The Telegraph
Since 1st March, 1999
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Arrest caps counterfeit currency bust

The city police busted a fake currency racket with international links after arresting a man on Sunday at Kakdwip, in South 24-Parganas. Charu Market police station officers seized fake Indian currency notes of Rs 500 denomination adding up to Rs 6 lakh, genuine Bangladeshi currency to the tune of Rs 80,000 and 1,850 Kuwaiti dinars.

They, however, failed to track down the kingpin of the racket. “We believe he is now abroad — may be in Bangladesh,” said an official of the police station. Officer-in-charge (OC) Subrata Banerjee said Sunday’s arrest was the fall-out of a raid carried out three days ago in the Entally area. “Last Thursday, we arrested five persons at a place on AJC Bose Road. One youth, identified as Sudipta Basu, was detained by residents of Tollygunge Road when he paid a fake Rs 500 note to a grocery shop-owner. After interrogating him, we held his four accomplices and seized 76 fake Rs 500 notes from them,” said Banerjee.

Police came to know from them that the counterfeit currency was being smuggled into the city from Kakdwip. “The fake currency notes were stocked in the Kakdwip house of Ujjal Mandal,” said the OC.

An eight-member team from Charu Market police station, led by OC Banerjee, left for Kakdwip late on Saturday. “It was 3 am when we reached Mandal’s two-storey house,” said the OC. The gate was unlocked. The policemen stormed into the room where Mandal was sleeping. Bundles of currency notes covered with a sheet were found on a bed in the adjacent room.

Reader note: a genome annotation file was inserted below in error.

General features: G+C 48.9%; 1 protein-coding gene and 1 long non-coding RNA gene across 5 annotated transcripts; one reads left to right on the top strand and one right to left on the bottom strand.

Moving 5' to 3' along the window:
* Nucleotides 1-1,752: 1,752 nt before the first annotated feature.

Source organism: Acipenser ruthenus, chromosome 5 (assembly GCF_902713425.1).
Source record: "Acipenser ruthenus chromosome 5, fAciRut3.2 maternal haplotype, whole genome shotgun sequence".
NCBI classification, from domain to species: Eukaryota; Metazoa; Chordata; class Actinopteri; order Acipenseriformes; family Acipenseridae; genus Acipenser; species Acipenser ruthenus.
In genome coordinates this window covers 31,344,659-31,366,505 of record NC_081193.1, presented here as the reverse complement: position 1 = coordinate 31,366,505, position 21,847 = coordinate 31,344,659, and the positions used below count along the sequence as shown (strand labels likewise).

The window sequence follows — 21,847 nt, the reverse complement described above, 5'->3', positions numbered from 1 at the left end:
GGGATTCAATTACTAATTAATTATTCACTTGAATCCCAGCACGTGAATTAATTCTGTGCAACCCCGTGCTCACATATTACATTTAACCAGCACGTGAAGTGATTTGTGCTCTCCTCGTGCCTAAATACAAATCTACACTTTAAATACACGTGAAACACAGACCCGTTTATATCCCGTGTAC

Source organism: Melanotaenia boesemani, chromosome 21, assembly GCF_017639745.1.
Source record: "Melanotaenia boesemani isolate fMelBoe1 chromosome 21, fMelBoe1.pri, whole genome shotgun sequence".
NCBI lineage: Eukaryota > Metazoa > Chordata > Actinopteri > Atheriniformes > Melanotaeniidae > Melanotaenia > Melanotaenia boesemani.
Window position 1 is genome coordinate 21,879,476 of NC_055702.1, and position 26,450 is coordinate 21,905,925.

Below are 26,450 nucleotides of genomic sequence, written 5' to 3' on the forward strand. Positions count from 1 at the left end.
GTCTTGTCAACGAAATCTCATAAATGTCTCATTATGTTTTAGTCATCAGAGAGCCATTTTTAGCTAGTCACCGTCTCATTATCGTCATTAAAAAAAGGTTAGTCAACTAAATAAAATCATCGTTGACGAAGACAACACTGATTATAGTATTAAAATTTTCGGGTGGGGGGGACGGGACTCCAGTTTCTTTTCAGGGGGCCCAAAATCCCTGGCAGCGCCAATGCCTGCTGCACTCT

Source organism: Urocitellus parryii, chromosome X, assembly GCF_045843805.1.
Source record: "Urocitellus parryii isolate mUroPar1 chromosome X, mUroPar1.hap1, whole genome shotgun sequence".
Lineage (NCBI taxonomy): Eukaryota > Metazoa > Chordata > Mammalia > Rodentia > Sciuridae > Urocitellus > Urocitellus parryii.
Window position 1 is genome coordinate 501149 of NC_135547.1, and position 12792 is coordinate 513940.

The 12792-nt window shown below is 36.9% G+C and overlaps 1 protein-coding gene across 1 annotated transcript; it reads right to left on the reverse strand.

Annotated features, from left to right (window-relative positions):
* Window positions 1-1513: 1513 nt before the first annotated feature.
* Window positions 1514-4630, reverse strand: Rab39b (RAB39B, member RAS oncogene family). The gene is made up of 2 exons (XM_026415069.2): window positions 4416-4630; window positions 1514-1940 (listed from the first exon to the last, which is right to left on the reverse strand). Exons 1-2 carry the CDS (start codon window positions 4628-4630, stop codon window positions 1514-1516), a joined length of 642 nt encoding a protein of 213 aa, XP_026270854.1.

Mandal was not the mastermind of the racket. “We have found out the name of the king-pin but it cannot be disclosed for the sake of investigation. The fake currency notes are being smuggled into Calcutta from Bangladesh, Nepal and Bhutan. A number of people in North Bengal are involved in the racket,” said an official of Charu Market police station.

After interrogating Mandal, police came to know he used to supply fake notes to his agents in the city. The agents would buy a fake note of Rs 500 for Rs 50. Others — believed to be criminals operating in and around the city — had to pay Rs 300 to the agent. So, the agents would make a profit of Rs 250 on a note of Rs 500 denomination.

“We have contacted other police stations and told them to inform us as soon as they arrest anyone involved in a fake currency racket,” said Banerjee.

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